Reading between the lines: The New York Times November Fools issue

In case you missed it Sunday, the New York Times got Nov. 1 confused for April 1, because the Arts section and the Sunday magazine both devoted plenty of ink to the comedy business. Let's see how they did!

In Arts, reporter Eric Konigsberg used a profile of comedian Kumail Nanjiani to give us a look not only into Nanjiani's path toward stand-up stardom (Pakistan-Iowa-Chicago-NYC-and beyond?), but also into New York City's thriving comedy scene as a place where talents such as Nanjiani, Jenny Slate, Kristen Schaal, Donald Glover and Zach Galifianakis can shine. The profile is the mainbar, with two sidebars dedicated to the Upright Citizens Brigade Theatre and to Lisa Leingang, Comedy Central's new executive in charge of scouting and programming NYC-based talent.

Things we learn in the Nanjiani profile — he has a deal with NBC to develop a pilot based on his personal life, and Comedy Central has ordered six additional episodes of Michael and Michael Have Issues, the meta-com starring Michael Ian Black and Michael Showalter (and featuring Nanjiani, who also writes for their show). Nanjiani clarified to me that Comedy Central hasn't yet renewed MMHI; just the script order. Although seeing the network relaunch MMHI's debut season alongside new episodes of South Park appears to be a sign that they want the show to catch on.

Several weekly independent showcases also got shout-outs in various forms in the profile. You can see them on my own Google calendar, too; Sundays, Eugene Mirman's Tearing the Veil of Maya at Union Hall in Park Slope; Mondays, Leo Allen's Whiplash at the UCB in Chelsea; Tuesdays, Seth Herzog's Sweet at The Slipper Room in the Lower East Side; Wednesdays, Max Silvestri, Gabe Liedman and Jenny Slate's Big Terrific at Cameo in Williamsburg. Bobby Tisdale's "Wards of Merkin" at Word bookstore in Greenpoint also gets a mention.

There's a sidebar on enrolling for improv and sketch classes at the Upright Citizens Brigade Theatre, which has spawned lots of talent over the past decade — and there's a slideshow online of eight current students at the UCB who happened to be around during the profiling. Nice, albeit random touch. But where's the love for The People's Improv Theater (aka The PIT)? Owner Ali Farahnakian (former writer, SNL) and Kevin Allison (The State) are teachers there, and that's where Kristen Schaal and Kurt Braunohler, as well as Ellie Kemper (now seen on The Office!) have performed on house teams.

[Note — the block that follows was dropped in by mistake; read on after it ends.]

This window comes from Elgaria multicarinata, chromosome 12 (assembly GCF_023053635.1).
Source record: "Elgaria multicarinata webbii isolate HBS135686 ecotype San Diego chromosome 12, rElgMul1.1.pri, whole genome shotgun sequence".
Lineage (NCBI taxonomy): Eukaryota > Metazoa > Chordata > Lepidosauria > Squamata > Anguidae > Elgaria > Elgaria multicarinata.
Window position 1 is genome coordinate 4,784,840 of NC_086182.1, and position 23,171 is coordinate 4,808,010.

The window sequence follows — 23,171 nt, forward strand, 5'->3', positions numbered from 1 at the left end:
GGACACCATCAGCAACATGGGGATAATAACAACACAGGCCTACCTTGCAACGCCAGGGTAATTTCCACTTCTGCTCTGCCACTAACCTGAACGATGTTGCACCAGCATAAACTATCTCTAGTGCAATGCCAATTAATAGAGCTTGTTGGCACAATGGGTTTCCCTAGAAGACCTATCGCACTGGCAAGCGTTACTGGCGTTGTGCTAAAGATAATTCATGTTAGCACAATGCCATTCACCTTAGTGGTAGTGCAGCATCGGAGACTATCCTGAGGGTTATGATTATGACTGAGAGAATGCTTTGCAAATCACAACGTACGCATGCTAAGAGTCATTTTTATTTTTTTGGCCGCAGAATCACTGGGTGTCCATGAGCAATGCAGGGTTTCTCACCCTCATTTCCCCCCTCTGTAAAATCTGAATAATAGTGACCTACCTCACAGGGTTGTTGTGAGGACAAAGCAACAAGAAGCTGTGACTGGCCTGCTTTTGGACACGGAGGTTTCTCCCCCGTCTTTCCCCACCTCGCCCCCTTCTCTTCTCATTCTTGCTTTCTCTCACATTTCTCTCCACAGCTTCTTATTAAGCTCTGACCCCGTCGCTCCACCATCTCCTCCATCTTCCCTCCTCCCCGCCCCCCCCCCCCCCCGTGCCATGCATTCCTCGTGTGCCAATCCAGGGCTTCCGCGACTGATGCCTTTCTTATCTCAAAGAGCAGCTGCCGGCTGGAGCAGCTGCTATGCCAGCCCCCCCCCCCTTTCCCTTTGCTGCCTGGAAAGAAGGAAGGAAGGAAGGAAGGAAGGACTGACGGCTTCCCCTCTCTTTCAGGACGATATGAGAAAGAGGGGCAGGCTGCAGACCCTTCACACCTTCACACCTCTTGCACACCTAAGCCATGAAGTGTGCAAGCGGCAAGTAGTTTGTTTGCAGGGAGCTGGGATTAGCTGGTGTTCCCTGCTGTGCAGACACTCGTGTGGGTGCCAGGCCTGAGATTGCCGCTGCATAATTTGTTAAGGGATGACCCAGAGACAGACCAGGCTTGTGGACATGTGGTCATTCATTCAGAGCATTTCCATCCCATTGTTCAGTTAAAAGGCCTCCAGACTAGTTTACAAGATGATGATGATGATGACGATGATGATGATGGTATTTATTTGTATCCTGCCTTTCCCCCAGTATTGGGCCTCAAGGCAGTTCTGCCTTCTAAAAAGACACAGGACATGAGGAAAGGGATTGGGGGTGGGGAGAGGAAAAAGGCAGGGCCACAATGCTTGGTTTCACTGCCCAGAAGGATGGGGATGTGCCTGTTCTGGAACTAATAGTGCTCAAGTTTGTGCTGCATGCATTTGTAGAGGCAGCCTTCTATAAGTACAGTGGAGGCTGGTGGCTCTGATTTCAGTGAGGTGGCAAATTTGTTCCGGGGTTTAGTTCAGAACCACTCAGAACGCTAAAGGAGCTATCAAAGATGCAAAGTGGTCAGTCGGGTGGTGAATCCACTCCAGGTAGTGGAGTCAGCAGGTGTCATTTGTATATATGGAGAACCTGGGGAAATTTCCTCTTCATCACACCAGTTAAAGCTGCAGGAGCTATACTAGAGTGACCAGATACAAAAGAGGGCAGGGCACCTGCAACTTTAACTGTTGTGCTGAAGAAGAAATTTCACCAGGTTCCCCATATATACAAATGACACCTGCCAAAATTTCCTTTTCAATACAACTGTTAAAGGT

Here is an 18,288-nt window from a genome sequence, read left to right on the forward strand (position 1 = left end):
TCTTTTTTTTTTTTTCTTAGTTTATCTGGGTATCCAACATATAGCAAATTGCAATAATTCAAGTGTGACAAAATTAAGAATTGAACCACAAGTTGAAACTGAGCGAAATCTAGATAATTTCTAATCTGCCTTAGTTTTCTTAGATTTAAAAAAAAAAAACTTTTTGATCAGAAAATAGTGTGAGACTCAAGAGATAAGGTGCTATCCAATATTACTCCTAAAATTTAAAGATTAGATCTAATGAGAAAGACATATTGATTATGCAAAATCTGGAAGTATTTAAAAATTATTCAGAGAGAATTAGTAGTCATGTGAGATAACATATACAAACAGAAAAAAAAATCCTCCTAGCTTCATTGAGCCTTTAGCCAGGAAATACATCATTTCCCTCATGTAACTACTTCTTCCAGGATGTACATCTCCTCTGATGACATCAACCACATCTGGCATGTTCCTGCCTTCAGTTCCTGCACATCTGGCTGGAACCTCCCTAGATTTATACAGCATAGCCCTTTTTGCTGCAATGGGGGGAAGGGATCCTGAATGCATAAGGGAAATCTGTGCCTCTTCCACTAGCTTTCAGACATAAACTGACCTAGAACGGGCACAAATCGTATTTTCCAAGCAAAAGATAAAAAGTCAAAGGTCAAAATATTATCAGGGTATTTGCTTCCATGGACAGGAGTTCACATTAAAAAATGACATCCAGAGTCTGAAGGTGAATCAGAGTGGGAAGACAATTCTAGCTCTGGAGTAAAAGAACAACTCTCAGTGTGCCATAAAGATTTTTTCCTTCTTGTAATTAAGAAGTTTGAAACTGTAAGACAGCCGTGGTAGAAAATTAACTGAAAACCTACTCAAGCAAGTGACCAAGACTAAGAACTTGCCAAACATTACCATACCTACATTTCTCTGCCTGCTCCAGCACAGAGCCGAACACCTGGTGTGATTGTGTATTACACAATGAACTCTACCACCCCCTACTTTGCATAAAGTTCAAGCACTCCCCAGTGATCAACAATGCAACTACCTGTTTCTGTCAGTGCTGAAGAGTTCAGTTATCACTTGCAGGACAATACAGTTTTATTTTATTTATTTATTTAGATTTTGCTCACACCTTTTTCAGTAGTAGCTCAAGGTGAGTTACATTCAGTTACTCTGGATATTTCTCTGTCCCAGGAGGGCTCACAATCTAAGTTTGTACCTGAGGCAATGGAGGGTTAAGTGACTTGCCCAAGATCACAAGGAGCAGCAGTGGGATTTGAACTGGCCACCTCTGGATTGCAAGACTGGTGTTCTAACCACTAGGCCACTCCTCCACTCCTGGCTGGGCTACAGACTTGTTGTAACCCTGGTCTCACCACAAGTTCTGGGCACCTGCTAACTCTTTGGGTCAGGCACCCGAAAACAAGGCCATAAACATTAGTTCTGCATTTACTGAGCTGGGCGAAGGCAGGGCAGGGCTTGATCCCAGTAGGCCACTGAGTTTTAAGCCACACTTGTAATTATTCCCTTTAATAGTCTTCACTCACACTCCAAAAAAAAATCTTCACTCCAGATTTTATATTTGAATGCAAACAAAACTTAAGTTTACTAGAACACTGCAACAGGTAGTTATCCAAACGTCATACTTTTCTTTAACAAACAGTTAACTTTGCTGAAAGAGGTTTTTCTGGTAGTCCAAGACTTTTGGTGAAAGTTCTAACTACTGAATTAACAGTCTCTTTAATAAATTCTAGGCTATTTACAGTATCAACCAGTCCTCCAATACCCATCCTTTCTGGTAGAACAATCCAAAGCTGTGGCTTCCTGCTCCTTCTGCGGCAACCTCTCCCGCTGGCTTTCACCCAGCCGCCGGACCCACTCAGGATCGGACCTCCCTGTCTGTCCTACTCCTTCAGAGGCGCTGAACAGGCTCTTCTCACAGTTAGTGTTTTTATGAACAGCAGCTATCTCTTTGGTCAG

And in the other sidebar, a brief Q&A with Comedy Central's Lisa Leingang reveals that she'd love to figure out how to get more people to watch and love Eugene Mirman, Greg Giraldo and Daniel Kitson.

Which is a good a segue if any to talk about the NYT's Sunday Magazine profile of Jeff Dunham, who has gotten more people to tune into Comedy Central than any other comedian. If you're not yet jaded about show business (and it appears that the writer of this profile, Jon Mooallem, has his own reservations about his subject matter!), then reading this will make you turn green — whether that's out of jealousy, or out of nausea is for your own nervous system to decide. Too many nuanced phrases and quotes that I could pull out and share with you, but really, it's best for you to read the whole thing. I will, however, make note of a few figures that jumped out at me:

  1. In the past year, Jeff Dunham grossed $38 million in ticket sales.
  2. His fans spend an average of $8 per person on merch such as plush-doll versions of his puppets (which go for $40 apiece on his site), with Dunham racking up $7 million in merch sales so far this year.
  3. In 2003, Dunham worried that his career was stalling. He was earning upward of $600,000 a year.

Sean L. McCarthy

Editor and publisher since 2007, when he was named New York's Funniest Reporter. Former newspaper reporter at the New York Daily News, Boston Herald and smaller dailies and community papers across America. Loves comedy so much he founded this site.

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One thought on “Reading between the lines: The New York Times November Fools issue

  1. > Comedy for Dummies
    > Jeff Dunham has turned his puppet act into a
    > multimillion-dollar empire. Can he really make
    > ventriloquism cool?
    If I had written the rest of the Dunham article, it would have consisted of the word ‘No.’
    Actually, that’s not quite fair: it’s entirely possible that he will make vent ‘cool’, it’s just that (in my arrogant [and correct] opinion) he can’t make his vent _funny_. Plenty of things have been cool: long sideboards, drag-racing, bear-baiting, the Beatles, Herman’s Hermits, mood rings—most of those have not been worth the time of a being with a finite life-span, and only bear-baiting was ever _really_ funny (and that only when the bear broke free of its chains and wreaked a bloody revenge on the repulsive crowd, much as Jonathan Winters used to do on occasion).
    Maybe what bugs me the most, even more than the revolting appearance of his partners and the easy know-nothingness of his material (Dan Whitney called, said, ‘You mean I didn’t even need to fake that accent?’), is the insane cowardice of needing a terrorist character to be _dead_. A straight copy of Osama bin-Laden would be much braver and funnier (while skirting the danger of presenting a stereotyped Ay-rab face to his probably-adoring_it fans).
    I do wish I’d seen him do the Tic-Tac act, though; that speaks of an actual mind in that skull somewhere, which actually makes the rest of his bit irritate me even more.

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